Hillary Clinton’s Declaration Of Female Ambition Is The Stuff Of My Childhood Dreams

Hillary Clinton’s Declaration Of Female Ambition Is The Stuff Of My Childhood Dreams

As I’ve mentioned before on this site, I was born the year Bill Clinton was elected.  In one of the first political conversations I remember having (I must have been four or five), I asked why his wife wasn’t President instead.  My mother explained the electoral process to me.  I then asked if she (Hillary) could be President next, please.  My mother couldn’t give that to me, of course, but I could see it on her face that she wished she could.  Throughout the second Bush presidency, I knew she wished she could adequately explain to me why men of reason were losing ground to a countrified imbecile.  When I was sixteen, during my first-ever campaign season, she wished she could explain to me why the eyes of the men in the room slid right past me and searched for other, important men as I tried to engage them in conversations about the state of affairs (the boys my age didn’t face this challenge).  A few months earlier, she wished she could console me when, despite my confidence in Barack Obama’s abilities, I was still heartbroken to have lost the woman candidate I have always longed for.

I am only now beginning to realize that she was experiencing the exact same kinds of heartbreak, though quieter and more melancholy the more it built up with age and experience.  Nothing makes me feel younger or more lost than trying to find my place in the political landscape, but I find allies amongst my liberal women elders, who respond to my enthusiasm for Hillary Clinton with passion, with a desire to protect my delicate hope, and with some weariness.  They have told me their previous years’ predictions.  “I told my husband Obama would win because he’s a man.”  “The media will attack Hillary because she’s a threat.”  “Bernie supporters won’t give you a fair shot—they like him because he’s a man.”  A man doesn’t have to be ill-qualified to benefit from male privilege, and a woman doesn’t have to be weak to be hurt by sexism.

I was in an airport with my parents when the Monica Lewinsky scandal broke.  We were watching the television over the shocked murmurs of the other waiting passengers.  I was six at the time, and asked what was happening.  I don’t remember exactly what my parents said, but they explained the concept of marital infidelity in some way so as to make my six-year-old mind grasp what was happening.  I didn’t understand the details, of course, but I did have an immediate feeling of deep hurt.  The only thing I really understood was that something had been done to Hillary Clinton — my other mother — and to my imaginary siblings, Chelsea the girl and Socks the cat.  The unfairness never left me: why did this man get the job his wife was so qualified for, and why then did he add injury to insult?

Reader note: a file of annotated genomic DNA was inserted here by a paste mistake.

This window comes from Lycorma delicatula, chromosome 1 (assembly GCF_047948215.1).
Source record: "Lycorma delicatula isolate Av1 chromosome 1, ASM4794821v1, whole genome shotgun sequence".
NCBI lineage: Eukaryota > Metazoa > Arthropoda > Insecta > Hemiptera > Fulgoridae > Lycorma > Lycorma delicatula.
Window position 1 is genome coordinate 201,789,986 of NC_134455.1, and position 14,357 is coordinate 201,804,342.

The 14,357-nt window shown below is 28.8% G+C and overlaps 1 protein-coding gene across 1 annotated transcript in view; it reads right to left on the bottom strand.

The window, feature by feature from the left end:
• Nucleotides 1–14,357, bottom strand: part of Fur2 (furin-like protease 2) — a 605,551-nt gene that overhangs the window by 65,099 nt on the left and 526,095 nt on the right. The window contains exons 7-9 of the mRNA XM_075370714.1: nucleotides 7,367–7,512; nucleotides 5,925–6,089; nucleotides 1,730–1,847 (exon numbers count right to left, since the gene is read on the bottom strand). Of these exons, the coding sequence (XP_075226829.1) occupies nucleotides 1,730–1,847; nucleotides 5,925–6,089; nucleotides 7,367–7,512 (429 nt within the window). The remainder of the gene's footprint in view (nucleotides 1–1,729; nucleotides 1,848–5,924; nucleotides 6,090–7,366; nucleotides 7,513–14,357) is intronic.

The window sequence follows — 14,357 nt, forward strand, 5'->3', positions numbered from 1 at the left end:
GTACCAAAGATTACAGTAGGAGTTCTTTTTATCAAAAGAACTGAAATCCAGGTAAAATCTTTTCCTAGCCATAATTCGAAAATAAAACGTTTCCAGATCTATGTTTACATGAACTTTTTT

I was a very political child.

But more than that, I was emotional.  I valued family, but only true family.  I cried with frustration when I learned that Hillary was going to remain Mrs. Clinton.  The whole situation was, for me, an essential part of the lesson every girl learns: that you are not equal, that your life will be about trying to keep men from hurting you–physically, emotionally, intellectually, economically–even though they have carte blanche to do it.

A few months ago, at a trivia night, the MC was reading out team names.  Team names are always rather elaborate jokes at this event, and the best one gets a prize.  One of the team names was “Monica Lewinsky 2016 — she’ll do what Hillary won’t.”  It won.  I was crying in seconds.  The grief, it turned out, had stayed with me.  This was my first time meeting my boyfriend’s friends, and I had to step outside to try to calm down (though I didn’t).  I think my poor boyfriend was traumatized.

That was all forgotten last night, though.  I called him during Hillary’s nomination victory speech.  He said to watch the speech and then call him back, because right now his mother was crying.  “I never thought I’d see this in my lifetime,” she said.  So I watched.

Many of my readers will have been experiencing the same joy I was when Clinton walked out onto the stage and stood, beaming in a rare moment of true enjoyment as her supporters cheered their hopes and dreams.  It was something I didn’t expect to see — a woman rising above society’s hatred of us.  A split second of freedom.

I was at Obama’s rally under the St. Louis arch, his first really big crowd, the moment he realized he could win.  That was an incredible day, but tainted with slight disappointment for me.  He was talented and inspirational and Black, an incredible victory for our nation, and I was filled with hope and joy.  But he was still a man.  He did not reflect me in the way I longed to be reflected.  So maybe it’s only because I’m white and otherwise privileged that I felt a certain purity of purpose in the moment when Hillary turned to her supporters and said, “Thanks to you, we’ve reached a milestone. The first time in our nation’s history that a woman will be a major party’s nominee.”  This is not a perfect victory.  Hillary Clinton is not a perfect person.  But she is our next President, and I think she will do us proud.

For me, this is the moment my life starts.  A dead end has opened up, and I can see the path ahead.  Female ambition has been, at least momentarily, vindicated.  Senator Clinton was right to mention the Seneca Falls convention in her victory speech.  This may just be the opening of a time when women can take what belongs to us — and hopefully, help others up along with us.

Evangeline Van Houten

Evangeline Van Houten

Daughter of a high school English teacher and an English professor, Evangeline is a survivor of Academia and an aspiring elegant person. She lives in St. Louis with her family and a lot of books.